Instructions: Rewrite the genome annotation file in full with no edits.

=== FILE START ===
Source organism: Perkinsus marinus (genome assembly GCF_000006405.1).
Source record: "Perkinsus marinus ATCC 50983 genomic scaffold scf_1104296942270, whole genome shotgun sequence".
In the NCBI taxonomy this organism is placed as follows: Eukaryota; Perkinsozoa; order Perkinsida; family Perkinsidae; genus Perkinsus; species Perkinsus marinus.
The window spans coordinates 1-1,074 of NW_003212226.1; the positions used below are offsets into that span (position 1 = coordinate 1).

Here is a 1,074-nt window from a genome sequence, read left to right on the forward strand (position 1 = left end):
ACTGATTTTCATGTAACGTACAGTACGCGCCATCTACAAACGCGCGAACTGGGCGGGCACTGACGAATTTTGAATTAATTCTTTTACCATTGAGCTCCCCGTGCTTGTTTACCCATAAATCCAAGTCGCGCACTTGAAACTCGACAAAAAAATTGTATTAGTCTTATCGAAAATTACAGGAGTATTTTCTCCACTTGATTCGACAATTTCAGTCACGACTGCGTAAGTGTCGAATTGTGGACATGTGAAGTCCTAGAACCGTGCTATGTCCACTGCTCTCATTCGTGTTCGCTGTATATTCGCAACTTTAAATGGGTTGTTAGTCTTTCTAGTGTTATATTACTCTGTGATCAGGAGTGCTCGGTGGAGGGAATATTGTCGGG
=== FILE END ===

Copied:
Source organism: Perkinsus marinus (genome assembly GCF_000006405.1).
Source record: "Perkinsus marinus ATCC 50983 genomic scaffold scf_1104296942270, whole genome shotgun sequence".
In the NCBI taxonomy this organism is placed as follows: Eukaryota; Perkinsozoa; order Perkinsida; family Perkinsidae; genus Perkinsus; species Perkinsus marinus.
The window spans coordinates 1-1,074 of NW_003212226.1; the positions used below are offsets into that span (position 1 = coordinate 1).

Here is a 1,074-nt window from a genome sequence, read left to right on the forward strand (position 1 = left end):
ACTGATTTTCATGTAACGTACAGTACGCGCCATCTACAAACGCGCGAACTGGGCGGGCACTGACGAATTTTGAATTAATTCTTTTACCATTGAGCTCCCCGTGCTTGTTTACCCATAAATCCAAGTCGCGCACTTGAAACTCGACAAAAAAATTGTATTAGTCTTATCGAAAATTACAGGAGTATTTTCTCCACTTGATTCGACAATTTCAGTCACGACTGCGTAAGTGTCGAATTGTGGACATGTGAAGTCCTAGAACCGTGCTATGTCCACTGCTCTCATTCGTGTTCGCTGTATATTCGCAACTTTAAATGGGTTGTTAGTCTTTCTAGTGTTATATTACTCTGTGATCAGGAGTGCTCGGTGGAGGGAATATTGTCGGG